Increased sense of smell as woman approach ovulation is an evolutionary feature that conditions females to be attracted to the pheromones androstenone and androsterone released by the opposite sex.
For women who do not experience any clear symptoms, signs of ovulation can provide more reliable clues. These indicators can be measured and produce concrete parameters, unlike self-perceived symptoms that only women themselves can report.
There are three mains signs of fertility detectable around ovulation, which include:
Egg White Cervical Mucus
The consistency of the cervical mucus, or fluid, changes throughout the menstrual cycle according to natural hormonal fluctuations.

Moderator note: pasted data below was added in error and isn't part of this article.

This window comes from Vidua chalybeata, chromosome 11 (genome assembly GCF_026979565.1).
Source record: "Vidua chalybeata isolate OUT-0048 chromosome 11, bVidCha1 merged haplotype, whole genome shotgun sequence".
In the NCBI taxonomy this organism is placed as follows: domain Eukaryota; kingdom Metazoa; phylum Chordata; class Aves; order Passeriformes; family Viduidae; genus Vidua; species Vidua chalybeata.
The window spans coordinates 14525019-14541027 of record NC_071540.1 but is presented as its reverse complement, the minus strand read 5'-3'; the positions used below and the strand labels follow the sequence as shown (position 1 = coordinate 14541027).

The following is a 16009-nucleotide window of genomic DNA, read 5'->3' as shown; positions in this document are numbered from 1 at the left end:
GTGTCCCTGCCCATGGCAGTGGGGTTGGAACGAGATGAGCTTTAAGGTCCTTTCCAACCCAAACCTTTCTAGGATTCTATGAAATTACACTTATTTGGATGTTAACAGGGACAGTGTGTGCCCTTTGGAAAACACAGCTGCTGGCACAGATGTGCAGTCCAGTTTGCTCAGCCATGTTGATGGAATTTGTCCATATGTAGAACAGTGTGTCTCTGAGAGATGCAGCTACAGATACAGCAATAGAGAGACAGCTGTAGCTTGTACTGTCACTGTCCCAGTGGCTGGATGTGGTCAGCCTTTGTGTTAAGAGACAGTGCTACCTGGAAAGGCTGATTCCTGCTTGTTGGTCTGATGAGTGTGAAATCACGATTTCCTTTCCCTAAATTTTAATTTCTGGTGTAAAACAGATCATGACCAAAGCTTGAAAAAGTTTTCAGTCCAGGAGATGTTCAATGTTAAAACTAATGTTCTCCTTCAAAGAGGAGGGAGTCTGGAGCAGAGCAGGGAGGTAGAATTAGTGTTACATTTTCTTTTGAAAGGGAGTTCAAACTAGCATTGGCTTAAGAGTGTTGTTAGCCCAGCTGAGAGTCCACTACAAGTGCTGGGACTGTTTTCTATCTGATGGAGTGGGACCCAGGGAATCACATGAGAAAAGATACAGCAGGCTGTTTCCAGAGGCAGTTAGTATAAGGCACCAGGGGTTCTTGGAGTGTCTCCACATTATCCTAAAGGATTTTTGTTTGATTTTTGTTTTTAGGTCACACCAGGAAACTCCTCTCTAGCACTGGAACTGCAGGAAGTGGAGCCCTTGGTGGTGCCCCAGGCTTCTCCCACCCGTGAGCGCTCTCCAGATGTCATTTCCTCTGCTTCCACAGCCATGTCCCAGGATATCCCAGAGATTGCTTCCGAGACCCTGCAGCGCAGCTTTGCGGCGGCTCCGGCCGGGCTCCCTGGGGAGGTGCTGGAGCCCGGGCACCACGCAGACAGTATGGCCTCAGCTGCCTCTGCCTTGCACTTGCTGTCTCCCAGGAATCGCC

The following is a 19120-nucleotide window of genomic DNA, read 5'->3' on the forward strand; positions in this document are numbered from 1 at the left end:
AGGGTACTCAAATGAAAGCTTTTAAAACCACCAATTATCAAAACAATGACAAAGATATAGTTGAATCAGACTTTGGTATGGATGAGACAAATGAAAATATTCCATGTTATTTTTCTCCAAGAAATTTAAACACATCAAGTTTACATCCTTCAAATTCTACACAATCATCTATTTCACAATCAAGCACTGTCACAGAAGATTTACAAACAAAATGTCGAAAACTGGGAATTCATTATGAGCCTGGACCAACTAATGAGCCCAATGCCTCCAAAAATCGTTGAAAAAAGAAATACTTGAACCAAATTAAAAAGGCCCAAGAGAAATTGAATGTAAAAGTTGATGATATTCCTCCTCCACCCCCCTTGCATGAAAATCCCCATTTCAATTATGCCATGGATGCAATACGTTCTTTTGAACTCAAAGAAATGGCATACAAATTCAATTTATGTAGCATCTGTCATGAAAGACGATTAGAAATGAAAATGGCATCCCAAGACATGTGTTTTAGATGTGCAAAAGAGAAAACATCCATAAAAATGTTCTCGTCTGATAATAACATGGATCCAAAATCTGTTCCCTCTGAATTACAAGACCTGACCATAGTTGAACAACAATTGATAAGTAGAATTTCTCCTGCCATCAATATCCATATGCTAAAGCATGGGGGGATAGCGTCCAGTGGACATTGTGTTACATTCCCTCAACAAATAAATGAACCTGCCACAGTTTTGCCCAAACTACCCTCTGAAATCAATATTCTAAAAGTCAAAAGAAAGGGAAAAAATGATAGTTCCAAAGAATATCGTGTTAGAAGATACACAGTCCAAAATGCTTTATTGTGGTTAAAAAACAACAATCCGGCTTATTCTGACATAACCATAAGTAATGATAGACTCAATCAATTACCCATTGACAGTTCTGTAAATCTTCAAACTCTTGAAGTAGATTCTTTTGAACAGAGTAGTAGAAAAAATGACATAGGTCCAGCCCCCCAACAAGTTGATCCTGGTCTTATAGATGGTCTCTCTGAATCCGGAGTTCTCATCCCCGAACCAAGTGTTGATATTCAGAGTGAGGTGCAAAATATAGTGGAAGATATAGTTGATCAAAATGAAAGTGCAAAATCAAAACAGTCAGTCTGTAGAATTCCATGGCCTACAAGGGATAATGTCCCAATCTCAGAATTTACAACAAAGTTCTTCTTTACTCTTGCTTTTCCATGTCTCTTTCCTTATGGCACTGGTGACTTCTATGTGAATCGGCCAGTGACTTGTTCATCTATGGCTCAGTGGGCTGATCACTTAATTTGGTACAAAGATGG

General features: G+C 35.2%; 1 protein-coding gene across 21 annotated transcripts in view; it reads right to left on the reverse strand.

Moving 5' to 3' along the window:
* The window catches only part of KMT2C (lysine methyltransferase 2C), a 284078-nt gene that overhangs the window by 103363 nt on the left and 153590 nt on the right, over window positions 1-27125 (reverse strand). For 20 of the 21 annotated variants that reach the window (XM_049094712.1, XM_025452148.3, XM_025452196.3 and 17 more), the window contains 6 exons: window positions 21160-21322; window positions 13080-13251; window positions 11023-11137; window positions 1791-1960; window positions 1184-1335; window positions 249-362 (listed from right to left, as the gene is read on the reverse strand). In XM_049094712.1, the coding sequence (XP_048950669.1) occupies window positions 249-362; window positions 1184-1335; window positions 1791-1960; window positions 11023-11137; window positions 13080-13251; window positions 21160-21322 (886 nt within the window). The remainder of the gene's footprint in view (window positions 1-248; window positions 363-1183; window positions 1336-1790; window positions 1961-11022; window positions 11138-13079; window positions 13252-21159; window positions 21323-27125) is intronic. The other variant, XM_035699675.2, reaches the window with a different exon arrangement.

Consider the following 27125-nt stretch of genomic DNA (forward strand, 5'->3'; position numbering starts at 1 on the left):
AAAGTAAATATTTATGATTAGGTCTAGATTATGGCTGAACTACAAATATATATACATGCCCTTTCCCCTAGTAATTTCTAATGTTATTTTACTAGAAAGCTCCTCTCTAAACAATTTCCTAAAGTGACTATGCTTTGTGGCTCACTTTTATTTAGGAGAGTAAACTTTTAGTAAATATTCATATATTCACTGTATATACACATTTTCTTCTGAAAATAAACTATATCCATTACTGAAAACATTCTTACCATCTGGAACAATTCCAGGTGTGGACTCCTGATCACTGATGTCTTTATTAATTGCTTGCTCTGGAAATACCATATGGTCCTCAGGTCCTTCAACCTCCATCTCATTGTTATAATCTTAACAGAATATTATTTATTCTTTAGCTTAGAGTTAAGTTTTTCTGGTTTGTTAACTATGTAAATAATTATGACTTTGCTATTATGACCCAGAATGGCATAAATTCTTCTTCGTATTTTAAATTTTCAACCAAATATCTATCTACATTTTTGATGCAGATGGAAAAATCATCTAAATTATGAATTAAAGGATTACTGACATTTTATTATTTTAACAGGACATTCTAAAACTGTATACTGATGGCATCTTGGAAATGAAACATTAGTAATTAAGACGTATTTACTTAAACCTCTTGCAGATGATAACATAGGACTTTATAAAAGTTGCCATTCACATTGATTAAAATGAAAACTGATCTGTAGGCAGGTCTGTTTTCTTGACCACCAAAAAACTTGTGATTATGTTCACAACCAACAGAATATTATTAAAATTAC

As a woman gets closer to her ovulation day, her body produces more estrogen, which, in turn, causes the mucus to become more clear and stretchy. It is often described as an egg white consistency. Cervical mucus during ovulation is also more abundant.
This egg white consistency also indicates that the cervical mucus is the most fertile. It is designed to facilitate the sperm's journey to the fallopian tubes to fertilize the egg. It is also the same ovulation mucus that is rich in nutrients to keep sperm alive for up to five days in the reproductive tract, increasing the chances of conception.
Checking cervical mucus through self-assessment is one of the best ovulation tests, which can help women be certain they are near ovulation.
Basal Body Temperature (BBT)